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January 17, 1986 - Image 84

Resource type:
The Detroit Jewish News, 1986-01-17

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Friday, January 17, 1986 85

In loving memory of

In loving memory of

Copacabana Synagogue at his
cousin's bar mitzvah is the fu-
ture rabbi of Mt. Pleasant.
The Orthodox synagogues of
Rio are grouped by nationality
as much as by ritual. One is
known as the Egyptian Shul,
another as the SephL-dic
Gemilut Chassodim Shul. I
managed to attend three
synagogUes in Copacabana: The
Egyptian (Bet El) for Shachrit,
Copacabana Synagogue for the
Torah service, and the
synagogue that meets in the Or-
thodox Day School, Bar-Ilan.
A kosher restaurant, open on
Sunday, is also connected with
the Bar-Ilan school. It is a res-
taurant that Alicia and I helped
get started when we resided in
Rio. At one time it was open
every night.
The synagogue I know best is
the ARI, founded by German
Jews in 1942. Its model was
neither strictly Reform nor
strictly Conservative. It was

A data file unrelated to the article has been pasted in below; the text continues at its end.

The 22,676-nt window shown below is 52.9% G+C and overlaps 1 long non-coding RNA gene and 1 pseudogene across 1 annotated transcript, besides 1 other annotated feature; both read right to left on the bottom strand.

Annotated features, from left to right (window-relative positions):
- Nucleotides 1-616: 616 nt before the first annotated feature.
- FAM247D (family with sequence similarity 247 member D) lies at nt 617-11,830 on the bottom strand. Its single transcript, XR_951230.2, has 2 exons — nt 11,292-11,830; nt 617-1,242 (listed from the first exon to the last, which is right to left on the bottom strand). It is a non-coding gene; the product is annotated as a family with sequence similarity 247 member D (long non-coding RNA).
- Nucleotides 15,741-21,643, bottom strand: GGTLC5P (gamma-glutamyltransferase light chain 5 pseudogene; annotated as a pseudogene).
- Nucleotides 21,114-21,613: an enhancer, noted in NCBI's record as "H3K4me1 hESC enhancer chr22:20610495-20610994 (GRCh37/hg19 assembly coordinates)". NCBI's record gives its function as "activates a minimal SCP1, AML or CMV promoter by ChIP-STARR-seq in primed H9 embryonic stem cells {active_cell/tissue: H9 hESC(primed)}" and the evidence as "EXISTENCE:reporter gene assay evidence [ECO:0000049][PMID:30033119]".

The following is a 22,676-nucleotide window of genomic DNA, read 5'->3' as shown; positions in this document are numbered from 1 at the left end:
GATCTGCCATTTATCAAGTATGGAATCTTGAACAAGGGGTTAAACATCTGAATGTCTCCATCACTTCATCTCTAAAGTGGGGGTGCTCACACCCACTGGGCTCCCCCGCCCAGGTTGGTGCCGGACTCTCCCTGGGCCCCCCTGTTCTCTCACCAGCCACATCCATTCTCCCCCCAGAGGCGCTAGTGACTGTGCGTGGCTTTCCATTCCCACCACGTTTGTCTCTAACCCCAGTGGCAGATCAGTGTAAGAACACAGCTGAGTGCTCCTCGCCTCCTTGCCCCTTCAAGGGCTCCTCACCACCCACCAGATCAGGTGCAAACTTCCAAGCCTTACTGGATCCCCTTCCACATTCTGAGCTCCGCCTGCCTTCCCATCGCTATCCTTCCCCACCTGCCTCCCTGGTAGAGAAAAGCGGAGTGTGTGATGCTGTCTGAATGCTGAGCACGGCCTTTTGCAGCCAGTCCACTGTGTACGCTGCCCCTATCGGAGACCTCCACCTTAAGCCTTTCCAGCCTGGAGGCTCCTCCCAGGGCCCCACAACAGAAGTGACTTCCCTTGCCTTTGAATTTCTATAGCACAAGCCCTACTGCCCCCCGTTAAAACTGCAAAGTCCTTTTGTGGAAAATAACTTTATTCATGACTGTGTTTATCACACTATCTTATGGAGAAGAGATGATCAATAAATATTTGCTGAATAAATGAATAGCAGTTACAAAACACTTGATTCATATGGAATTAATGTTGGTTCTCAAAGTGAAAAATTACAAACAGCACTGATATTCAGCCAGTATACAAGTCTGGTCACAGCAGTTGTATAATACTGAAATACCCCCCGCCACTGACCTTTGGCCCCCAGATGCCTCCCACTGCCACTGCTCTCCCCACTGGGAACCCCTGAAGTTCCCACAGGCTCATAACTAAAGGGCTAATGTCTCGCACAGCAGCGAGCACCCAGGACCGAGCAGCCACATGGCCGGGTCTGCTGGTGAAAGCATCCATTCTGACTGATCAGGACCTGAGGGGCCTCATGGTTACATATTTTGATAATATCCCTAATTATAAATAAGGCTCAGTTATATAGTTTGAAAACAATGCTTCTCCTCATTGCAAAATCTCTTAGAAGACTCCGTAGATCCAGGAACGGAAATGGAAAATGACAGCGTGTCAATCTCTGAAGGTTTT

patterned after the synagogues
of the German Liberal Move-
ment. It maintains separate sea-
ting with men on one side,
women on the other, no mechit-
zah other than the aisle.
Families can and do sit together
in the balcony, and it appears to
be an issue that will generate
considerable heat.
In South America only Bet El,
founded by Rabbi Marshall
Meyer has mixed seating. Even
with a debate on mixed seating
in the pews of „ARI, the rest of
the synagogue ritual is notewor-

Even in- Rio, where
being Jewish is .a
much less
complicated effort,
life is different from
what Americans

thy. An organ is used at every
service, with a mixed choir. The
bat mitzvah ceremony on Satur-
day morning has just been in.
troduced, and kashrut is ob-
served in the synagogue.
The last time Iliad been at
the ARI, Rabbi lemle had said,
"One day you will again speak
from este pulpito (from this pul-
Brazil is a, country of great re-
sources, enormous growth, (es-
timated population in 2000 is